The claimant, Ms. E., was fired by her employer during probation period. She claims that it was because she refused to participate in a party organized by her employer, where she had refused to take part in some of the activities, including to go to the sauna naked with her colleagues, as she considered them sexually abusive. She requested to be reinstated in the position, but the first two levels of the court refused her claim.
Ms. E. complained that she had been discriminated against in violation of the Labour Law.
The Court reminded that if an employee indicates that he or she had been discriminated against, the employer has to prove that discrimination has not taken place. Thus, although if an employer fires an employee during the probation period he is not obliged to provide the reasoning for the dismissal, there has to be one, so that the employer could prove that the dismissal is not based on discriminative grounds. The Supreme Court was dissatisfied with the level of attention the lower courts had afforded to the evidence provided by the claimant. The Court emphasized that in case of abuse against the individual, it is more important whether the individual feels abused, than whether the abuser meant to do it. Furthermore, it considered that the employer of Ms. E. had failed to prove that there had been other reasons, besides the discriminatory ones, to dismiss Ms. E.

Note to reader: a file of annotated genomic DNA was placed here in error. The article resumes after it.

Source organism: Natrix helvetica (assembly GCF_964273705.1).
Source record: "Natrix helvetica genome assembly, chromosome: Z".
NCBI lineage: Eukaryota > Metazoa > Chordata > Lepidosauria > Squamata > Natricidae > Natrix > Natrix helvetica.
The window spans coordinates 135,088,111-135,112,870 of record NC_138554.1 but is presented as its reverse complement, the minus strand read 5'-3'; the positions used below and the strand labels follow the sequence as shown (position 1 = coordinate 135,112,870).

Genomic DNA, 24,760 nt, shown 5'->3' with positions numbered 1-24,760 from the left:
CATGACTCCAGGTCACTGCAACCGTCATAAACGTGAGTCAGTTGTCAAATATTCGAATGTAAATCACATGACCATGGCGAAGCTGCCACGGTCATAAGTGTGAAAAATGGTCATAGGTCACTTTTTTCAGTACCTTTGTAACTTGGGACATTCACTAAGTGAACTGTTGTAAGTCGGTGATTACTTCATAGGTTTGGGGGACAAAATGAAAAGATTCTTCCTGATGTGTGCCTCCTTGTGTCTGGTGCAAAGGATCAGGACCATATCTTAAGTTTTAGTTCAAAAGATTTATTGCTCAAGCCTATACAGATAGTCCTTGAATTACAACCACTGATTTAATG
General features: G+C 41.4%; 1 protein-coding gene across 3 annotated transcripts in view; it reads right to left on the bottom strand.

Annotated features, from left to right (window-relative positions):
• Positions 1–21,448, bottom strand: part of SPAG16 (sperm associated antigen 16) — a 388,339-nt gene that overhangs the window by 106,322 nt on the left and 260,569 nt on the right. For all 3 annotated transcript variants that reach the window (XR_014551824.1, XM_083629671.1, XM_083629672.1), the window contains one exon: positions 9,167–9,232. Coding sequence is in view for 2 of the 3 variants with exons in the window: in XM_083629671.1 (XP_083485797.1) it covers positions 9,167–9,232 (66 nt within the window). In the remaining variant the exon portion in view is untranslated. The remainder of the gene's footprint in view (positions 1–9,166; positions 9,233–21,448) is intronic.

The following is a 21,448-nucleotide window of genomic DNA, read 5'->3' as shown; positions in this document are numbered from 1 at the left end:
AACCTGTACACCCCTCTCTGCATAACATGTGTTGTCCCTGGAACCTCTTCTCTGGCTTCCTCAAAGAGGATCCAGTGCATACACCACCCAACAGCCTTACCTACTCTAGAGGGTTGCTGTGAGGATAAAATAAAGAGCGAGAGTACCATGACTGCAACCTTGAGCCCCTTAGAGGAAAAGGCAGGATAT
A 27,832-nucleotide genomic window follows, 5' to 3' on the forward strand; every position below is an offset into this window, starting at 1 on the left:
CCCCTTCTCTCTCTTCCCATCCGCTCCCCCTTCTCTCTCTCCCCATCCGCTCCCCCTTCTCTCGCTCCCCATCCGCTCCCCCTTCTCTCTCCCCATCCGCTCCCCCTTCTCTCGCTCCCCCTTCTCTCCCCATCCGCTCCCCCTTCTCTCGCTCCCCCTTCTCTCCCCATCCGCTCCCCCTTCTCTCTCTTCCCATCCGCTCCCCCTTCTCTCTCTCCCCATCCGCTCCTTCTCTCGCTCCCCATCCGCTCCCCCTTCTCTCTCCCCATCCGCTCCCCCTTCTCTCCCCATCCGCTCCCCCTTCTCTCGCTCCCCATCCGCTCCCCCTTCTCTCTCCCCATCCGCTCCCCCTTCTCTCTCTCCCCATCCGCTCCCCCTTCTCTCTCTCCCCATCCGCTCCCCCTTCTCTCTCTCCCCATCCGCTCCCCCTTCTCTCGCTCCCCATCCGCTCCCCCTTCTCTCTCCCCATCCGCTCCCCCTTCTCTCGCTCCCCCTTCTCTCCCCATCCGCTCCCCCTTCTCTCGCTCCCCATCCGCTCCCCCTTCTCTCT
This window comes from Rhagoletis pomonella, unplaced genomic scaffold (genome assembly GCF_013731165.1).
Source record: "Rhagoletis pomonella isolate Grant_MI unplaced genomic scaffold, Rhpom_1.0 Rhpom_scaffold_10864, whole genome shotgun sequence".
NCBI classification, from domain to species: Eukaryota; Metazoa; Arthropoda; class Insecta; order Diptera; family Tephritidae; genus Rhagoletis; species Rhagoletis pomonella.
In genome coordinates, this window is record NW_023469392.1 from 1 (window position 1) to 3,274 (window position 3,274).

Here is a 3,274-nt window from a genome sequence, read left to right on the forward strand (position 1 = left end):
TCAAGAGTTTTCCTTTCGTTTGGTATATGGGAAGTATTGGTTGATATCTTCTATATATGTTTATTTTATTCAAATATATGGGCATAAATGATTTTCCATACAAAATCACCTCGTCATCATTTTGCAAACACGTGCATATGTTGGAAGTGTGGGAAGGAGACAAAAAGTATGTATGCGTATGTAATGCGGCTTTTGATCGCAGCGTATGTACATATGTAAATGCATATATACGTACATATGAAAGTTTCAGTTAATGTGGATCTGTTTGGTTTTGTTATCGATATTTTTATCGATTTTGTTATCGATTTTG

Because of these reasons the Supreme Court sent the case back to the court of appeals for reevaluation.